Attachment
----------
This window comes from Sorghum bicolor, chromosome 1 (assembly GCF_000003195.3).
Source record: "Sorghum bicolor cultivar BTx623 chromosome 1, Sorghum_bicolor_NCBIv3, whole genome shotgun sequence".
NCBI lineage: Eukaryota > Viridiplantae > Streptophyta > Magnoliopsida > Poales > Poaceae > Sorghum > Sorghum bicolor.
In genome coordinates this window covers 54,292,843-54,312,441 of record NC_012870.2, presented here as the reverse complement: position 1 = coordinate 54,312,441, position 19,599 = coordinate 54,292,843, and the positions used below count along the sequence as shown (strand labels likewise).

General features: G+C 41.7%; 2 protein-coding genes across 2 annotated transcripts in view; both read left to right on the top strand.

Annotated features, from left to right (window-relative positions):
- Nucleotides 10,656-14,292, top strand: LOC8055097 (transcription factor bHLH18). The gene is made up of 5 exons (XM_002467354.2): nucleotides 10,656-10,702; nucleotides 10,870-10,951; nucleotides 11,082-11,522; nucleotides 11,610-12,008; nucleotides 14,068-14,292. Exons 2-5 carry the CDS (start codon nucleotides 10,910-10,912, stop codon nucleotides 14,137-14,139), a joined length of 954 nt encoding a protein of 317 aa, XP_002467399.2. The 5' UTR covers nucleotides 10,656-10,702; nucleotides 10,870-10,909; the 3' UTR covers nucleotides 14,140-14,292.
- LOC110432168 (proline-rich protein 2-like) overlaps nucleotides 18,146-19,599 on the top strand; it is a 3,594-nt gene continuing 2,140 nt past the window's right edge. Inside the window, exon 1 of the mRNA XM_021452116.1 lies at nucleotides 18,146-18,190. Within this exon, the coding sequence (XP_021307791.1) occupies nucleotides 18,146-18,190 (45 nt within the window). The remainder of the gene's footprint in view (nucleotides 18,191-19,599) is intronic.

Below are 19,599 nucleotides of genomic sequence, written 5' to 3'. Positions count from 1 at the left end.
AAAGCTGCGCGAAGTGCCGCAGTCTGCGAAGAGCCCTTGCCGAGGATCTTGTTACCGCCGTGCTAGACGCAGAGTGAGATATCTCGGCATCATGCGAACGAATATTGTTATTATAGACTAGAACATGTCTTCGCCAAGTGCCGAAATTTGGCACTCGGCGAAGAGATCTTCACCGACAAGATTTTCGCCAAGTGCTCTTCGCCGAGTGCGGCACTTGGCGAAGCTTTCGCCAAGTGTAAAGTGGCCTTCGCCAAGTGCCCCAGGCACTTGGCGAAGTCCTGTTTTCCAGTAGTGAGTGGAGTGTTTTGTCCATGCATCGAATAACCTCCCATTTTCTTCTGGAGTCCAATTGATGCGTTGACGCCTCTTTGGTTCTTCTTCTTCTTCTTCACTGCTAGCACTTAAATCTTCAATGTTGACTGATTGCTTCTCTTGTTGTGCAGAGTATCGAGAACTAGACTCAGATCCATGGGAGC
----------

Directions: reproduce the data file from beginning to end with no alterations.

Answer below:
This window comes from Sorghum bicolor, chromosome 1 (assembly GCF_000003195.3).
Source record: "Sorghum bicolor cultivar BTx623 chromosome 1, Sorghum_bicolor_NCBIv3, whole genome shotgun sequence".
NCBI lineage: Eukaryota > Viridiplantae > Streptophyta > Magnoliopsida > Poales > Poaceae > Sorghum > Sorghum bicolor.
In genome coordinates this window covers 54,292,843-54,312,441 of record NC_012870.2, presented here as the reverse complement: position 1 = coordinate 54,312,441, position 19,599 = coordinate 54,292,843, and the positions used below count along the sequence as shown (strand labels likewise).

General features: G+C 41.7%; 2 protein-coding genes across 2 annotated transcripts in view; both read left to right on the top strand.

Annotated features, from left to right (window-relative positions):
- Nucleotides 10,656-14,292, top strand: LOC8055097 (transcription factor bHLH18). The gene is made up of 5 exons (XM_002467354.2): nucleotides 10,656-10,702; nucleotides 10,870-10,951; nucleotides 11,082-11,522; nucleotides 11,610-12,008; nucleotides 14,068-14,292. Exons 2-5 carry the CDS (start codon nucleotides 10,910-10,912, stop codon nucleotides 14,137-14,139), a joined length of 954 nt encoding a protein of 317 aa, XP_002467399.2. The 5' UTR covers nucleotides 10,656-10,702; nucleotides 10,870-10,909; the 3' UTR covers nucleotides 14,140-14,292.
- LOC110432168 (proline-rich protein 2-like) overlaps nucleotides 18,146-19,599 on the top strand; it is a 3,594-nt gene continuing 2,140 nt past the window's right edge. Inside the window, exon 1 of the mRNA XM_021452116.1 lies at nucleotides 18,146-18,190. Within this exon, the coding sequence (XP_021307791.1) occupies nucleotides 18,146-18,190 (45 nt within the window). The remainder of the gene's footprint in view (nucleotides 18,191-19,599) is intronic.

Below are 19,599 nucleotides of genomic sequence, written 5' to 3'. Positions count from 1 at the left end.
AAAGCTGCGCGAAGTGCCGCAGTCTGCGAAGAGCCCTTGCCGAGGATCTTGTTACCGCCGTGCTAGACGCAGAGTGAGATATCTCGGCATCATGCGAACGAATATTGTTATTATAGACTAGAACATGTCTTCGCCAAGTGCCGAAATTTGGCACTCGGCGAAGAGATCTTCACCGACAAGATTTTCGCCAAGTGCTCTTCGCCGAGTGCGGCACTTGGCGAAGCTTTCGCCAAGTGTAAAGTGGCCTTCGCCAAGTGCCCCAGGCACTTGGCGAAGTCCTGTTTTCCAGTAGTGAGTGGAGTGTTTTGTCCATGCATCGAATAACCTCCCATTTTCTTCTGGAGTCCAATTGATGCGTTGACGCCTCTTTGGTTCTTCTTCTTCTTCTTCACTGCTAGCACTTAAATCTTCAATGTTGACTGATTGCTTCTCTTGTTGTGCAGAGTATCGAGAACTAGACTCAGATCCATGGGAGC